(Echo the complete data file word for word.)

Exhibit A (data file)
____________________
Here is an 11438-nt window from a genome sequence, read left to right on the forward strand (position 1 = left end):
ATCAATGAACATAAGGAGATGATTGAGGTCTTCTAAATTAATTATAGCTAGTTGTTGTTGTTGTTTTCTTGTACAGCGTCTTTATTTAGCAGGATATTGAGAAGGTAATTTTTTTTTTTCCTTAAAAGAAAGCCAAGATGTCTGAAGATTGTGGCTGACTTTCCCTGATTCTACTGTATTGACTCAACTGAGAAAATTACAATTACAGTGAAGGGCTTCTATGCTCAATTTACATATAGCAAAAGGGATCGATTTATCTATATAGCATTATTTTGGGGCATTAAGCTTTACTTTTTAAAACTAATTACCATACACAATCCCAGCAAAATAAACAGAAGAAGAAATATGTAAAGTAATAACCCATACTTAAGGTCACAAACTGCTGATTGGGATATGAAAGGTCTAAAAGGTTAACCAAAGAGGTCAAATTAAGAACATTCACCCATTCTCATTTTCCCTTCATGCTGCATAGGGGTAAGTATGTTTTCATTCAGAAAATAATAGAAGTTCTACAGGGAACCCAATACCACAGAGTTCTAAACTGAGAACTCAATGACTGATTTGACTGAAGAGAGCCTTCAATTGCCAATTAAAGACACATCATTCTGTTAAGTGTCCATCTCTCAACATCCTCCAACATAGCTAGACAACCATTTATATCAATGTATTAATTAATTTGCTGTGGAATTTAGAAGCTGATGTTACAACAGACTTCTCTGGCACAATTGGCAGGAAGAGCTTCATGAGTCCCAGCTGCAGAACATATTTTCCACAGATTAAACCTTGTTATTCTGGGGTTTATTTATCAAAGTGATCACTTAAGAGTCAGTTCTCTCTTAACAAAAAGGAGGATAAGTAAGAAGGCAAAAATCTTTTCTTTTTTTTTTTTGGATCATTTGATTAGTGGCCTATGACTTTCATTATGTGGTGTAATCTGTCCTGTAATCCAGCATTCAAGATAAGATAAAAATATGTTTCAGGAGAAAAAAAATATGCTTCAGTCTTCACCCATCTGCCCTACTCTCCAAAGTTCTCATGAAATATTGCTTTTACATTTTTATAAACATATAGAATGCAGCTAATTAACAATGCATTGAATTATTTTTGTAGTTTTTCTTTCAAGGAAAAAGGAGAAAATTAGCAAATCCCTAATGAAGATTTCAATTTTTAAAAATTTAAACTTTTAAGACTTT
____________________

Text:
Here is an 11438-nt window from a genome sequence, read left to right on the forward strand (position 1 = left end):
ATCAATGAACATAAGGAGATGATTGAGGTCTTCTAAATTAATTATAGCTAGTTGTTGTTGTTGTTTTCTTGTACAGCGTCTTTATTTAGCAGGATATTGAGAAGGTAATTTTTTTTTTTCCTTAAAAGAAAGCCAAGATGTCTGAAGATTGTGGCTGACTTTCCCTGATTCTACTGTATTGACTCAACTGAGAAAATTACAATTACAGTGAAGGGCTTCTATGCTCAATTTACATATAGCAAAAGGGATCGATTTATCTATATAGCATTATTTTGGGGCATTAAGCTTTACTTTTTAAAACTAATTACCATACACAATCCCAGCAAAATAAACAGAAGAAGAAATATGTAAAGTAATAACCCATACTTAAGGTCACAAACTGCTGATTGGGATATGAAAGGTCTAAAAGGTTAACCAAAGAGGTCAAATTAAGAACATTCACCCATTCTCATTTTCCCTTCATGCTGCATAGGGGTAAGTATGTTTTCATTCAGAAAATAATAGAAGTTCTACAGGGAACCCAATACCACAGAGTTCTAAACTGAGAACTCAATGACTGATTTGACTGAAGAGAGCCTTCAATTGCCAATTAAAGACACATCATTCTGTTAAGTGTCCATCTCTCAACATCCTCCAACATAGCTAGACAACCATTTATATCAATGTATTAATTAATTTGCTGTGGAATTTAGAAGCTGATGTTACAACAGACTTCTCTGGCACAATTGGCAGGAAGAGCTTCATGAGTCCCAGCTGCAGAACATATTTTCCACAGATTAAACCTTGTTATTCTGGGGTTTATTTATCAAAGTGATCACTTAAGAGTCAGTTCTCTCTTAACAAAAAGGAGGATAAGTAAGAAGGCAAAAATCTTTTCTTTTTTTTTTTTGGATCATTTGATTAGTGGCCTATGACTTTCATTATGTGGTGTAATCTGTCCTGTAATCCAGCATTCAAGATAAGATAAAAATATGTTTCAGGAGAAAAAAAATATGCTTCAGTCTTCACCCATCTGCCCTACTCTCCAAAGTTCTCATGAAATATTGCTTTTACATTTTTATAAACATATAGAATGCAGCTAATTAACAATGCATTGAATTATTTTTGTAGTTTTTCTTTCAAGGAAAAAGGAGAAAATTAGCAAATCCCTAATGAAGATTTCAATTTTTAAAAATTTAAACTTTTAAGACTTT